"If there is no struggle, there is no progress." - Frederick Douglass
How often do you place your feet on the floor in the morning and think, “I can’t wait to get this day started! I’m going to knock the wind out of adversity today!”
Yeah me neither at least not at first. My first words out of my mouth and thoughts are “thank you Lord for waking me up and for watching over my family as we slept that no harm came to us.” I’ll talk to you about that more in a bit.
My initial thoughts would be, “Oh God what is going to happen today, or I sure hope today is better than yesterday.” What we think about at the start of our day is what sets the tone for our day. As a caregiver we have the tendency to take the negative from the day before and replay it in our mind over and over again. Trying to figure out what went wrong or why are we trapped in hell. We get stuck in the cycle of “it can only get worse” and we buy into our life “sucking” and we re-enforce that mindset every day with repeating that mantra, sometimes so often that it comes out of our mouth almost as many times.
There is no doubt that on a daily basis a mental health family caregiver endures EVERYTHING from mood swings, resistance to taking medication, hostility, mis-directed anger, depressive episodes where they must monitor a loved one to ensure they don’t harm themselves, to being accused of seeking to harm their loved one or part of a conspiracy to do so. A caregivers day also includes at times, bathing, brusing the teeth of their loved one, grooming their loved one, changing adult diapers, lifting a loved one from the wheel chair into bed and a host of other tasks their loved one may have difficulty or is unable to do.
Because a “Day in the life” of a caregiver is so complex how we as caregivers approach our days must be:
Slow to anger
Physically, Mentally, and Emotionally resilient
And there are a host more character traits and skills a caregiver must have, develop, or learn in order to be effective in the care of themselves and of their loved ones. You may think that is way too much to think about or “be working on” but the truth is you do so many of those things throughout your day without even thinking about it, which is what makes Caregivers so unique and great at what they do.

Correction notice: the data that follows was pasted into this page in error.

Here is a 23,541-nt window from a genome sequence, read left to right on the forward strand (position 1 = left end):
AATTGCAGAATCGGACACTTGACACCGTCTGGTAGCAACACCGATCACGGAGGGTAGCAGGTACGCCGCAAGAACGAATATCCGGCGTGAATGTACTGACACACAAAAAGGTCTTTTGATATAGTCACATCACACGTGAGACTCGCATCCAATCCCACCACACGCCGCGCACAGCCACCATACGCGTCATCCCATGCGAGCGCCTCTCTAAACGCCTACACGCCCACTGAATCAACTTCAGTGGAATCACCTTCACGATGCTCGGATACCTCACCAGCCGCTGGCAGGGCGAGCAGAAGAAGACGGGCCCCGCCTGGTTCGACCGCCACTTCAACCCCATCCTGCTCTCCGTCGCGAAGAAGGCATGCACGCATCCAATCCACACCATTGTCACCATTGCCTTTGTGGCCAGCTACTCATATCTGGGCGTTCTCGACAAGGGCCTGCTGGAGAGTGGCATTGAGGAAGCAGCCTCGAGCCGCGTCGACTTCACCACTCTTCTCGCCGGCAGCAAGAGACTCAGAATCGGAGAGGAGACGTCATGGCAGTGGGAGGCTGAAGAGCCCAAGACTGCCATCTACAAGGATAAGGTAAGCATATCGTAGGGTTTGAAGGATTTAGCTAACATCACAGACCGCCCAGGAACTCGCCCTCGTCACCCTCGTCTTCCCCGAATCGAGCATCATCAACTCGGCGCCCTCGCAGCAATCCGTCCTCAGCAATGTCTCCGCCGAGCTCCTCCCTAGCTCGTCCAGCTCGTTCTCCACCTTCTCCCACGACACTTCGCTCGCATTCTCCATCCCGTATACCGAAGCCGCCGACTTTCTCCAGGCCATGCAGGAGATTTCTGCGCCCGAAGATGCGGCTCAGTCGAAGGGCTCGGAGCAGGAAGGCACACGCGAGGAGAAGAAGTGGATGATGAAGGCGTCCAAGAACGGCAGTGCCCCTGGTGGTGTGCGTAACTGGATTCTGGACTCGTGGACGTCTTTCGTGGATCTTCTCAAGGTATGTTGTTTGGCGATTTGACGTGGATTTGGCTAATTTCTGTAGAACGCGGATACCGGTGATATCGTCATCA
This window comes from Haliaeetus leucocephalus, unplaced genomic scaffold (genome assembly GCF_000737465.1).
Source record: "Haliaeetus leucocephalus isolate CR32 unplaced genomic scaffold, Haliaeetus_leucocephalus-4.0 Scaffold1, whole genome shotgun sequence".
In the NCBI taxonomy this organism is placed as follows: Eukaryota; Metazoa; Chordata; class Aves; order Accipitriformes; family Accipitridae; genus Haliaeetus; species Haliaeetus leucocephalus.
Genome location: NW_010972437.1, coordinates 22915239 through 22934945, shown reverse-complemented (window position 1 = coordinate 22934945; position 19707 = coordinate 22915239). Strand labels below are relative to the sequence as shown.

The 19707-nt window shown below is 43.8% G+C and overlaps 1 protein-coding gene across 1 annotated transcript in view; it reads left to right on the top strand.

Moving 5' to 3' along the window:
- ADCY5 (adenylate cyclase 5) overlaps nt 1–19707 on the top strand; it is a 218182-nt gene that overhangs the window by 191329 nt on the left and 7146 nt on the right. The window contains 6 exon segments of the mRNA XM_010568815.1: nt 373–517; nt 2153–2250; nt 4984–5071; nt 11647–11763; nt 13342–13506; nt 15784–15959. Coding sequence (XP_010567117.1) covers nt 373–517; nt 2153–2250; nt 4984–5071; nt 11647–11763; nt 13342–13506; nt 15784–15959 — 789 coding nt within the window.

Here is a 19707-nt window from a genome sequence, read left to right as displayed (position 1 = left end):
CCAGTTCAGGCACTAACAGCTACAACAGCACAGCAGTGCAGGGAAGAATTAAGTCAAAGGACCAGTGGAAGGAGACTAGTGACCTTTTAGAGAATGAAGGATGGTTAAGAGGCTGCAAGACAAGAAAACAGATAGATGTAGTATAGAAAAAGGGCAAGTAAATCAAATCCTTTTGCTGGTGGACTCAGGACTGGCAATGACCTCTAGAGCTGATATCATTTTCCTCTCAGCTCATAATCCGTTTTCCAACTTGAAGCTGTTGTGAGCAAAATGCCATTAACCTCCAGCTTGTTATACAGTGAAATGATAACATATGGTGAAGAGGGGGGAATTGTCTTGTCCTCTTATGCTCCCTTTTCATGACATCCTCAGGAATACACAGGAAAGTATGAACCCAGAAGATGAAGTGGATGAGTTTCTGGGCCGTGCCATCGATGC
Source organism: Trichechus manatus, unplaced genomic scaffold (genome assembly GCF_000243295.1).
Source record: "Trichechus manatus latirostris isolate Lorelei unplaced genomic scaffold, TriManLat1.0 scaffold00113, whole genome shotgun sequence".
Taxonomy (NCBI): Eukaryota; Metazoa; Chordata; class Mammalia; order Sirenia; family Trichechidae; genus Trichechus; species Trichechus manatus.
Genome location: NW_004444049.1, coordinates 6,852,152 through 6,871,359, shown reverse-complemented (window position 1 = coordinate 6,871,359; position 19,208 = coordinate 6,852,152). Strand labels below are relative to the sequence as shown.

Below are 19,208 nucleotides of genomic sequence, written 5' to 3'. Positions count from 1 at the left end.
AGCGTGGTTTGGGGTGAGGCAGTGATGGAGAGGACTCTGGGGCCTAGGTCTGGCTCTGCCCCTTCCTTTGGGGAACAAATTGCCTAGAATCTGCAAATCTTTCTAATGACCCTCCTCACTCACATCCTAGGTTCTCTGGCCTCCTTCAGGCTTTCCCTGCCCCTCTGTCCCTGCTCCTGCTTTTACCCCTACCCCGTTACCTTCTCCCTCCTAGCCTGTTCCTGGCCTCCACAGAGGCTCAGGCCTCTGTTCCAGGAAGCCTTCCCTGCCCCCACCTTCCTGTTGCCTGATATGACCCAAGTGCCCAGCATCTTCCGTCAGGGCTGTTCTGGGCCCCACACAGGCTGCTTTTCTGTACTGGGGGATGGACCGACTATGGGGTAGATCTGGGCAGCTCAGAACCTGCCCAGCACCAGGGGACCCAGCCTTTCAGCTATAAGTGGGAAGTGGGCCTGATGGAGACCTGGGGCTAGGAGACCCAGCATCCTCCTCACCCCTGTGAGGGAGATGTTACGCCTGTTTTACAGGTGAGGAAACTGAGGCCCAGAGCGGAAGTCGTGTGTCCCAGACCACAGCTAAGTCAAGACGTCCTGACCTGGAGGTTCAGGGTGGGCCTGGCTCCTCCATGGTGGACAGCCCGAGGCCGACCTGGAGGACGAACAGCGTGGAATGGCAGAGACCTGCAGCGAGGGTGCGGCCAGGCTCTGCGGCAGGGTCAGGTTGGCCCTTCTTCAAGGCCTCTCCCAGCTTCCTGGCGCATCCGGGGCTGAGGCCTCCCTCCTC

Your challenge(s) you are facing today in your caregiving journey are not because you are not equipped for them or that you don’t know what you are doing. Most of it is contributed to you haven’t sat down and looked at your journey for what it truly is and them strategized a plan of action from there. You are operating from a place of “reactive” instead of “proactive”, so you find yourself running in circles and overwhelmed the bulk of your day and worn out from the stress of your day.
Taking the time to do inventory and to assess your needs creates order in chaos and not knowing how to do that frustrates you further. Having someone from the outside speak and assist you from a neutral place is a valuable gift to you, your loved one, and your family who co-exists in the home or who is part of the support for your loved one.
I’ll share some 3 things you can do right now to change how your day goes: